WASHINGTON, Sept. 19, 2017 /PRNewswire-USNewswire/ -- An expansion of Violation Tracker, the first public database of corporate crime and misconduct in the United States, now makes it possible to access details of cases ranging from the big business scandals of the early 2000s during the Bush administration through those of the Trump administration to date. Violation Tracker, produced by the Corporate Research Project of Good Jobs First, is available at www.goodjobsfirst.org/violation-tracker.
"With coverage from 2000 onward, Violation Tracker now spans the entire modern corporate crime wave from Enron and WorldCom through Wells Fargo and Volkswagen," said Good Jobs First Research Director Philip Mattera, who leads the work on the database.
The expansion nearly doubles the size of Violation Tracker to 300,000 entries, which together account for more than $394 billion in fines and settlements. As a measure of how corporate crime is concentrated within big business, 95 percent of those penalty values were assessed against only 2,800 large parent companies whose subsidiaries are linked together in the database. Approximately 200,000 smaller businesses account for the remaining five percent of the dollar total.
The list of corporations with the largest overall penalties does not change much as a result of the additional ten years of coverage. Financial giants such as Bank of America, JPMorgan Chase and Citigroup, along with BP and Volkswagen, still dominate the top ten. But the full list for the period since 2000 now includes controversial corporations from the early years of the 21st Century, including Adelphia Communications ($715 million in penalties documented), WorldCom ($504 million) and Enron ($446 million).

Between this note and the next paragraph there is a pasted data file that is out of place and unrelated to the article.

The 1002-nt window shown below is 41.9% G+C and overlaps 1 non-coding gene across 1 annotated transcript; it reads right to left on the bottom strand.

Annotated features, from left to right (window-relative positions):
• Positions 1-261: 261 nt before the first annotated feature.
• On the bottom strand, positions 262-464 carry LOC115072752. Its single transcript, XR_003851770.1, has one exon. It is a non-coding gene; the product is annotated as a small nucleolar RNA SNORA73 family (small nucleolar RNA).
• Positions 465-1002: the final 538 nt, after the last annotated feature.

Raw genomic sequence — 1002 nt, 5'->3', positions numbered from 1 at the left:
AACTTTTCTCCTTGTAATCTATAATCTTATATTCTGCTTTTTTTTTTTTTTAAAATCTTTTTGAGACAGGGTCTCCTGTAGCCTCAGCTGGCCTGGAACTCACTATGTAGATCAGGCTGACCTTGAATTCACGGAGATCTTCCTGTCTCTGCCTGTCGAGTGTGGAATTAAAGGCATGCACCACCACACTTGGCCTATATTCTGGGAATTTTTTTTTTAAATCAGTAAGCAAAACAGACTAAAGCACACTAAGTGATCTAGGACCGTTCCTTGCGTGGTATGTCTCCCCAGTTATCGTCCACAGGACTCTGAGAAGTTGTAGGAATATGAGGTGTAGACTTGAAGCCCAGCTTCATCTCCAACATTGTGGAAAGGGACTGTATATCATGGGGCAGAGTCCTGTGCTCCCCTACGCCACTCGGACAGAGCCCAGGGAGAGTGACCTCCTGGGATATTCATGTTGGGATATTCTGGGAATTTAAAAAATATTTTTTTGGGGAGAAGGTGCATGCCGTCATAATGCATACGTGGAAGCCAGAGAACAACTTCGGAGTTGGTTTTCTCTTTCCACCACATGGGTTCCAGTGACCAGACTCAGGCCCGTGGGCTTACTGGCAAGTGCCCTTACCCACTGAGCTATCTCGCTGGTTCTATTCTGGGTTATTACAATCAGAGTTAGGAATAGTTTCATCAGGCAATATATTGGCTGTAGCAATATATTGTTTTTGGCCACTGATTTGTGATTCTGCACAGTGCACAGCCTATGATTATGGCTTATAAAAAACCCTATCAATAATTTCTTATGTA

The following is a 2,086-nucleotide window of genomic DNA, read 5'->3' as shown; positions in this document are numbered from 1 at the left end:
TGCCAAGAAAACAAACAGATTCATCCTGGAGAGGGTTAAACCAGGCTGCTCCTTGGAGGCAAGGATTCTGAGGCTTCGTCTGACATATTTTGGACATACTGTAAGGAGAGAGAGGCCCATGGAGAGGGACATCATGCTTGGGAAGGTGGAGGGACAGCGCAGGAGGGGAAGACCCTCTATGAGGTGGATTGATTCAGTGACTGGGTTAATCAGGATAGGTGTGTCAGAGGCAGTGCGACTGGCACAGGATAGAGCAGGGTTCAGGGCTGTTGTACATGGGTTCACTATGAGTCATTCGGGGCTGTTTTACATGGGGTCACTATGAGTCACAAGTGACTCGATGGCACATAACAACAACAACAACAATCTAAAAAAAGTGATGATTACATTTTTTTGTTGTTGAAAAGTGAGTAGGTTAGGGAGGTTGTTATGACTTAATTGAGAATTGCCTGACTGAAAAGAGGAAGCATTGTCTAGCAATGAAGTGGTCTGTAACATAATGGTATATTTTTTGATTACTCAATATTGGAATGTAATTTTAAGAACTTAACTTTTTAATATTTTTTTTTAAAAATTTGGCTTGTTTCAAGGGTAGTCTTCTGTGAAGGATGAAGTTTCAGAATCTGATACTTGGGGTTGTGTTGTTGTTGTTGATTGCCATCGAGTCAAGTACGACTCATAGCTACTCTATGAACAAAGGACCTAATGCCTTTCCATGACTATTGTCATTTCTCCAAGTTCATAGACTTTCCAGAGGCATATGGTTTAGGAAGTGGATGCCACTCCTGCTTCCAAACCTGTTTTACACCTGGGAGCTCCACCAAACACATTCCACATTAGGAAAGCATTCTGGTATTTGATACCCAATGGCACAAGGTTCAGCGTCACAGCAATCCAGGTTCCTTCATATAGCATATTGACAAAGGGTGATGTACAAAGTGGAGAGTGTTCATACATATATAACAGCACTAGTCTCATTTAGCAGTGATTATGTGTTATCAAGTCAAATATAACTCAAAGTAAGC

Although it is too soon to draw any conclusions about the Trump Administration's record, the recent data added to Violation Tracker shows that the level of enforcement activity at many agencies has not significantly changed.
Violation Tracker's entries, which come from more than 40 federal regulatory agencies and the major divisions of the U.S. Justice Department, cover a wide array of civil and criminal offenses, including: violations of environmental, workplace safety, drug safety, consumer product safety, and transportation safety regulations; banking, securities, and accounting fraud; price-fixing; collective bargaining and fair labor standards violations; employment discrimination; False Claims Act cases; foreign bribery; money laundering; and corporate tax evasion.
Contact: Philip Mattera (202) 725-7906; firstname.lastname@example.org
SOURCE Good Jobs First